E-commerce giant handled 80 percent of China's online business last year, logging more Internet transactions than US-based Amazon.com and eBay combined More

Video Uneasy Calm Settles Over Israel, Gaza Strip

As cease-fire begins, Palestinians celebrate in streets; Israelis remain wary More

Video Chinese Doctors Use 3-D Spinal Implant

In treatment of a 12-year-old boy Chinese doctors used a 3-D printer and special software to create an exact replica of vertebra More

This forum has been closed.
Comment Sorting
Comments
     
by: Brianna mae from: Philippines
August 19, 2013 8:04 PM
Good for this well known people even just to change diaper,it's in the news!LOL

Featured Videos

Your JavaScript is turned off or you have an old version of Adobe's Flash Player. Get the latest Flash player.
Chinese Doctors Use 3-D Spinal Implanti
X
August 27, 2014 4:53 PM
A Chinese boy suffering from a debilitating bone disease has become the first patient with a part of his spine created in a three-dimensional printer. Doctors say he will soon regain normal mobility. VOA’s George Putic reports.
Video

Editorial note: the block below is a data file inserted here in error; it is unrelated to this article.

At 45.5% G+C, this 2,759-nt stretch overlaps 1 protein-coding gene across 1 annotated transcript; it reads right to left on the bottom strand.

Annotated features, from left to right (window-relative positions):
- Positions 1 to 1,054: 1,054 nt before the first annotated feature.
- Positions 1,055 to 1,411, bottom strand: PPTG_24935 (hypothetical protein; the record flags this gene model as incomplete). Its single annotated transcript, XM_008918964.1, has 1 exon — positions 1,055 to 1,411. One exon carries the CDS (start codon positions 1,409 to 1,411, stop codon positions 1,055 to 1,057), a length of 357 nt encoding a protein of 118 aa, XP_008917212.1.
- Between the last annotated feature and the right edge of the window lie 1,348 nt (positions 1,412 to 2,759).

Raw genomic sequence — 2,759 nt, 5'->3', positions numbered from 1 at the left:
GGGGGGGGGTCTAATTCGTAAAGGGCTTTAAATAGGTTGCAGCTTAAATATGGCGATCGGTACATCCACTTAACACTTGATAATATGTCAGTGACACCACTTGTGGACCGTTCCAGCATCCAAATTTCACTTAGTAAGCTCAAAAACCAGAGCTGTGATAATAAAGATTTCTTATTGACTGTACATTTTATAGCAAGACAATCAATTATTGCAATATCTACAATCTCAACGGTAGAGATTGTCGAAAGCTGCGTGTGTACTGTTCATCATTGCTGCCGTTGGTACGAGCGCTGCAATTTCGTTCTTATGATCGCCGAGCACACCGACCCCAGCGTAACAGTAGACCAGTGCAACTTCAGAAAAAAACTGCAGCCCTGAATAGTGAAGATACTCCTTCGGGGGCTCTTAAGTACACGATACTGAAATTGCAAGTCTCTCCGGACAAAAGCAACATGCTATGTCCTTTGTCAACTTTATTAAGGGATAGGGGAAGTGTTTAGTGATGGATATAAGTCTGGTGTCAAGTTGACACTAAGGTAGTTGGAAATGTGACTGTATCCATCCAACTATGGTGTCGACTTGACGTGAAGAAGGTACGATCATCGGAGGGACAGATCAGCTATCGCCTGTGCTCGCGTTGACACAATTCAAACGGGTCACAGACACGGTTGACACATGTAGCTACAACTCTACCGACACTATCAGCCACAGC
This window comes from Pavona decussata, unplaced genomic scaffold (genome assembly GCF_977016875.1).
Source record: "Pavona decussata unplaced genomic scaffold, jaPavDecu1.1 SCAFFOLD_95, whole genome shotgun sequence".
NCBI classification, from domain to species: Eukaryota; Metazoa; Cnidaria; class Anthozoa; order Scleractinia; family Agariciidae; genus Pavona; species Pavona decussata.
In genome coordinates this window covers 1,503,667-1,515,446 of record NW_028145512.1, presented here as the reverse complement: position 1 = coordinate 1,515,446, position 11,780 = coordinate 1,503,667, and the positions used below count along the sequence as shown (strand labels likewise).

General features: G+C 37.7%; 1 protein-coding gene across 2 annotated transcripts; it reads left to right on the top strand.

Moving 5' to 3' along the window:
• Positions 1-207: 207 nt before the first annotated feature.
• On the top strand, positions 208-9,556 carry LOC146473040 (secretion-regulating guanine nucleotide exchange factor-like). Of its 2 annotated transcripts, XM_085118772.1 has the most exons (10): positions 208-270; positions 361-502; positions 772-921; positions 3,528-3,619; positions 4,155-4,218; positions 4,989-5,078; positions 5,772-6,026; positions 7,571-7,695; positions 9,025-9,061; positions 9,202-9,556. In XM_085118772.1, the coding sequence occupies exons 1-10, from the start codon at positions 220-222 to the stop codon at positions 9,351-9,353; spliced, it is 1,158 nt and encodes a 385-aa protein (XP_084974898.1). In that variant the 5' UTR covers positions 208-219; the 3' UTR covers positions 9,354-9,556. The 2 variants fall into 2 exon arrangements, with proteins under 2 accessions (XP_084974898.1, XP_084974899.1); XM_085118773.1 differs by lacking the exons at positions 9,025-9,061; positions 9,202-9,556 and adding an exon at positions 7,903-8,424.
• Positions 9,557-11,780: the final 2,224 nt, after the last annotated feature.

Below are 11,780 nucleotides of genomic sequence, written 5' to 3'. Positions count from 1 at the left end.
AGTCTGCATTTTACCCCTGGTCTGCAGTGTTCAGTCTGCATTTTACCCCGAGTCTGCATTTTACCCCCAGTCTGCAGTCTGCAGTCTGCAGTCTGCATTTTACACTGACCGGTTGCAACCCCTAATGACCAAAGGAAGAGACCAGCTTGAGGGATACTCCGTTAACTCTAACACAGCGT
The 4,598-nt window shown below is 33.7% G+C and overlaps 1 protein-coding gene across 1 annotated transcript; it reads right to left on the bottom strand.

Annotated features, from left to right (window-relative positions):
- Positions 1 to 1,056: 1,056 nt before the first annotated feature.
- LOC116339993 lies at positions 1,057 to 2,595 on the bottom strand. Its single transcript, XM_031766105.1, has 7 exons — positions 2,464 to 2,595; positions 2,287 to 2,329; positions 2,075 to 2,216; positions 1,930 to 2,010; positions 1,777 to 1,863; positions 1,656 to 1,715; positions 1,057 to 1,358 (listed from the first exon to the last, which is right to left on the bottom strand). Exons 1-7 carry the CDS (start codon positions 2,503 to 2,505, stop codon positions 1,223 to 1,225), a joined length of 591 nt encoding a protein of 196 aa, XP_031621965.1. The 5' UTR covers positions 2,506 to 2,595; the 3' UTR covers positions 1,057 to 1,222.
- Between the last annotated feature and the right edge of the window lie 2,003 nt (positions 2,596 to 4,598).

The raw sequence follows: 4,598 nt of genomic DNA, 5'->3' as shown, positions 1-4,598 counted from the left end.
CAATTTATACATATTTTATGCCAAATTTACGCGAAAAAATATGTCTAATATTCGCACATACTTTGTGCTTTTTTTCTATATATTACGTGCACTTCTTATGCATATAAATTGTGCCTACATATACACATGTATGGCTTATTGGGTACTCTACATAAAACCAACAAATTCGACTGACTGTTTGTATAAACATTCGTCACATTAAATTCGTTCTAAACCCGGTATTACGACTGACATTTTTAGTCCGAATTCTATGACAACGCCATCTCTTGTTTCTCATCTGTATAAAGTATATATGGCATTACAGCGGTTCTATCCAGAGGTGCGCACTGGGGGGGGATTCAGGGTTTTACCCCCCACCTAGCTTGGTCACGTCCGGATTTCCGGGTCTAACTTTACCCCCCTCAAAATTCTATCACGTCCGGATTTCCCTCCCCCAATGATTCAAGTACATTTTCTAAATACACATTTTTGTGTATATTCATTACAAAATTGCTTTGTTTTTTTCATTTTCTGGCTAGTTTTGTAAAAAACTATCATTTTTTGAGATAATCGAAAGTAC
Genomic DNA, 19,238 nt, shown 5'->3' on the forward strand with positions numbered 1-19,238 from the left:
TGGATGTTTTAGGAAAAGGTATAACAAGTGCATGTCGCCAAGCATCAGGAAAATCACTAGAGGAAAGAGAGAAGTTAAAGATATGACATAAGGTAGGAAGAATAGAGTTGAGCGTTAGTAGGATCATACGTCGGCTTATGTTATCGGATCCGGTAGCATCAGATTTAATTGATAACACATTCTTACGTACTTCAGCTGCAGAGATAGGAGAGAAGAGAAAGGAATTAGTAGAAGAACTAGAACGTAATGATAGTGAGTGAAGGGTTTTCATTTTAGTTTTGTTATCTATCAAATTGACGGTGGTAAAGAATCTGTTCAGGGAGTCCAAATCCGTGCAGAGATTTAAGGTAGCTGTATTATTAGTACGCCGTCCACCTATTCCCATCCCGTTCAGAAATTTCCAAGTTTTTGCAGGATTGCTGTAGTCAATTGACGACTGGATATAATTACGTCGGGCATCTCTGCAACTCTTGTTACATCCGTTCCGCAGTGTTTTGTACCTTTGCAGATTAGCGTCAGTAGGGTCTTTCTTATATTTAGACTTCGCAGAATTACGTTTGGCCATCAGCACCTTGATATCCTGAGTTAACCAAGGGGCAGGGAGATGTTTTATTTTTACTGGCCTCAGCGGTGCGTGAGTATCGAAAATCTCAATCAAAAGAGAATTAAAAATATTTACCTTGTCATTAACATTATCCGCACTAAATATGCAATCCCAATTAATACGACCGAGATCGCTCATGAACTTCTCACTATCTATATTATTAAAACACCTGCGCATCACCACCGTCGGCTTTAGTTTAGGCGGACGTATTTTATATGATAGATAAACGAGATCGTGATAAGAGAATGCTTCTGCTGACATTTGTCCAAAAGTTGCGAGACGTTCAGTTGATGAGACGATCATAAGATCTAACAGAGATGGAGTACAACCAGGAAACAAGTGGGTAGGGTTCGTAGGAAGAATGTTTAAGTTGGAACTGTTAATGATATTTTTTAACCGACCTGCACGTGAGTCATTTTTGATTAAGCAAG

Video Chinese Doctors Use 3-D Spinal Implant

A Chinese boy suffering from a debilitating bone disease has become the first patient with a part of his spine created in a three-dimensional printer. Doctors say he will soon regain normal mobility. VOA’s George Putic reports.
Video

Video Uneasy Calm Settles Over Israel, Gaza Strip

Israel and the Gaza Strip have been calm since a cease-fire set in Tuesday evening, ending seven weeks of hostilities. Hamas, which controls Gaza, declared victory. Israelis were more wart. VOA’s Scott Bobb reports from Jerusalem.
Video

Video India’s Leprosy Battle Stymied by Continuing Stigma

Medical advancements in the treatment of leprosy have greatly diminished its impact around the world, largely eliminating the disease from most countries. India made great strides in combating leprosy, but still accounts for a majority of the world’s new cases each year, and the number of newly infected Indians is rising - more than 130,000 recorded last year. Doctors there say the problem has more to do with society than science. VOA News reports from Kolkata.